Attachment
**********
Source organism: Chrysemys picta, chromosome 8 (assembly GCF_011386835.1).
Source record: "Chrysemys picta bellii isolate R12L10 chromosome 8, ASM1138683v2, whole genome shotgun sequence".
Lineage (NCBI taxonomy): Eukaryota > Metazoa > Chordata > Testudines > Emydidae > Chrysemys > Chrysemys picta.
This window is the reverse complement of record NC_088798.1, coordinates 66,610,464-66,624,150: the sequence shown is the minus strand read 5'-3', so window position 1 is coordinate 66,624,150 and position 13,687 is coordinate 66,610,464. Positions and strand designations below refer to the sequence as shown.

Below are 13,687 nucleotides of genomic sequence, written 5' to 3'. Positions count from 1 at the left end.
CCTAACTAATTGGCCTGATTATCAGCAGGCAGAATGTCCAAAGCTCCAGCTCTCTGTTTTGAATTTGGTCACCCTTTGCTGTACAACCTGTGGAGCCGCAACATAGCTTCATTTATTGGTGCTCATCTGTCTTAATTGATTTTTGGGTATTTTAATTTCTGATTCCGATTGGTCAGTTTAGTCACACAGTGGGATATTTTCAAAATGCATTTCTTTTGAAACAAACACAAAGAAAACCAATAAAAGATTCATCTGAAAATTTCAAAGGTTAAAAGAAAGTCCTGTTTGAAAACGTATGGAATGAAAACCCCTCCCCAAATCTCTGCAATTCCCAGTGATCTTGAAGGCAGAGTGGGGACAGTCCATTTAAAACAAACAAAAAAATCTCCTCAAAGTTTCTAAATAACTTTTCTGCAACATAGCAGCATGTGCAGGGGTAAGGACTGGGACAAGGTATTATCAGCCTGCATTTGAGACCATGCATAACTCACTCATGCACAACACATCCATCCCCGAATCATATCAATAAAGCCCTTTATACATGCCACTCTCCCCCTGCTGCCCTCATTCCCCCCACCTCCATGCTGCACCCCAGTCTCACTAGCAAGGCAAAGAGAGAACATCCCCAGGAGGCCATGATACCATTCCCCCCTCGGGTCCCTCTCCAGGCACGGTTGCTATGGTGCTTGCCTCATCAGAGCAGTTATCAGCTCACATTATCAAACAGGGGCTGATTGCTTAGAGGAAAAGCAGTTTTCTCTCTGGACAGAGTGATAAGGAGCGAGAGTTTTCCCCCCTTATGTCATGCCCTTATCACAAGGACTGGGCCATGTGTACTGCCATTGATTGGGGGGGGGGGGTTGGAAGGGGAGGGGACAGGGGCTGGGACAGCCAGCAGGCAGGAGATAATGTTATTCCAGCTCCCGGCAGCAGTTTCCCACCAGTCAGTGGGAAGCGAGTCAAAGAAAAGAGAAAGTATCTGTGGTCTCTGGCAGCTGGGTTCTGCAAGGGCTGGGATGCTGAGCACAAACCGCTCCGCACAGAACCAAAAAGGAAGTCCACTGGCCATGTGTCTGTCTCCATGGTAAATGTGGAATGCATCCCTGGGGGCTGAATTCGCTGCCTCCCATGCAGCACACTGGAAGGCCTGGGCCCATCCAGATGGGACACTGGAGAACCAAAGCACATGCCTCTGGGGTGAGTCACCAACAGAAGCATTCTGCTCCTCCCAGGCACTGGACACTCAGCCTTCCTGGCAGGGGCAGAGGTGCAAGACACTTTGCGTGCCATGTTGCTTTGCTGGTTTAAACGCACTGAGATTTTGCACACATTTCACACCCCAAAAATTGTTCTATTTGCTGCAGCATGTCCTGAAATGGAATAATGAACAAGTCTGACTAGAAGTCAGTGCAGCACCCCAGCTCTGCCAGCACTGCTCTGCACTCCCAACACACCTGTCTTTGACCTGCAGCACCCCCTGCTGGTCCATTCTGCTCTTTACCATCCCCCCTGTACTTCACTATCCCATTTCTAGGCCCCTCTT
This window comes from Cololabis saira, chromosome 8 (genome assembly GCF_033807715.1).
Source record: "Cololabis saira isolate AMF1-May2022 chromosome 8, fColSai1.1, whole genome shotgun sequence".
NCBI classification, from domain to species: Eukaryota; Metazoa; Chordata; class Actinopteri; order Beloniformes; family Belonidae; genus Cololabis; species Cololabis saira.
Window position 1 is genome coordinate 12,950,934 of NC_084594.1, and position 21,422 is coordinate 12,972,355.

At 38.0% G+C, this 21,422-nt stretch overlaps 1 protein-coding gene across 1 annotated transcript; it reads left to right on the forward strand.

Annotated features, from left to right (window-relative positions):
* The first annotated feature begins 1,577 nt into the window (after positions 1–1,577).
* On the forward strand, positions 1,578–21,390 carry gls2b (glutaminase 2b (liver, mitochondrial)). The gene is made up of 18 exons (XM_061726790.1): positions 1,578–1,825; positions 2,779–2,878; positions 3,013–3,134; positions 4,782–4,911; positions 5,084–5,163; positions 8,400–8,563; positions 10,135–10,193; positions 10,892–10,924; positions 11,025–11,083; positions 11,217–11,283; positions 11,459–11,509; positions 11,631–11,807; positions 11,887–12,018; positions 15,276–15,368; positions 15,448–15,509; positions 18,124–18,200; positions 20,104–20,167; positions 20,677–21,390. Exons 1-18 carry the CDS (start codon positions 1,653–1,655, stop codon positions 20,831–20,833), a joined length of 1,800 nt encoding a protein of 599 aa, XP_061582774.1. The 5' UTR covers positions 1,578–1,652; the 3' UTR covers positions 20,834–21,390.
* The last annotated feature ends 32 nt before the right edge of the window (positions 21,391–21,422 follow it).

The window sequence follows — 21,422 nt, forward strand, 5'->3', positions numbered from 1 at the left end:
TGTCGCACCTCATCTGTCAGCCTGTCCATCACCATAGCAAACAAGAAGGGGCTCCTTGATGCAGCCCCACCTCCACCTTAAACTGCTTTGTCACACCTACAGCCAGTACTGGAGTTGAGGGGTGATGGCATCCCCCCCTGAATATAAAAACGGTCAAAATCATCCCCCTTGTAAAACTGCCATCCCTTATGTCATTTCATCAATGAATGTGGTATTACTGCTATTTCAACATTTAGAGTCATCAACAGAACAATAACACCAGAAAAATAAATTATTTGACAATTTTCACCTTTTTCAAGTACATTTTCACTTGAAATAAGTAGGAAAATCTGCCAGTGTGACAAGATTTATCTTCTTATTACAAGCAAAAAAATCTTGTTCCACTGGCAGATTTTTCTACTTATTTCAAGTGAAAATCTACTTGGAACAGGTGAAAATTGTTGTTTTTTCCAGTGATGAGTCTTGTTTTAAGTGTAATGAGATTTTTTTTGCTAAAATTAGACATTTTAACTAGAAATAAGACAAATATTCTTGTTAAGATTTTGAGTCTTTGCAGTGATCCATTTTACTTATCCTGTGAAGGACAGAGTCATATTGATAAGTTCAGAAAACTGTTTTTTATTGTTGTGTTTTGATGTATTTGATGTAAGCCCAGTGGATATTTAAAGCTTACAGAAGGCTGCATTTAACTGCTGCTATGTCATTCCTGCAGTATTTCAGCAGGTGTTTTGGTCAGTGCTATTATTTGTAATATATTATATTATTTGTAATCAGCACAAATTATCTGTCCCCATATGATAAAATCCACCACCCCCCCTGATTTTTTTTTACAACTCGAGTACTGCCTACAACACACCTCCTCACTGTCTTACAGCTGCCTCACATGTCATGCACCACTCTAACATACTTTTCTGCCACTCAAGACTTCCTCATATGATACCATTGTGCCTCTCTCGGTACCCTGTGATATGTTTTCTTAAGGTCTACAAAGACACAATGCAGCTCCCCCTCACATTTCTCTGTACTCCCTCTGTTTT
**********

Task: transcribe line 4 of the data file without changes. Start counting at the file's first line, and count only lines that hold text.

This window is the reverse complement of record NC_088798.1, coordinates 66,610,464-66,624,150: the sequence shown is the minus strand read 5'-3', so window position 1 is coordinate 66,624,150 and position 13,687 is coordinate 66,610,464. Positions and strand designations below refer to the sequence as shown.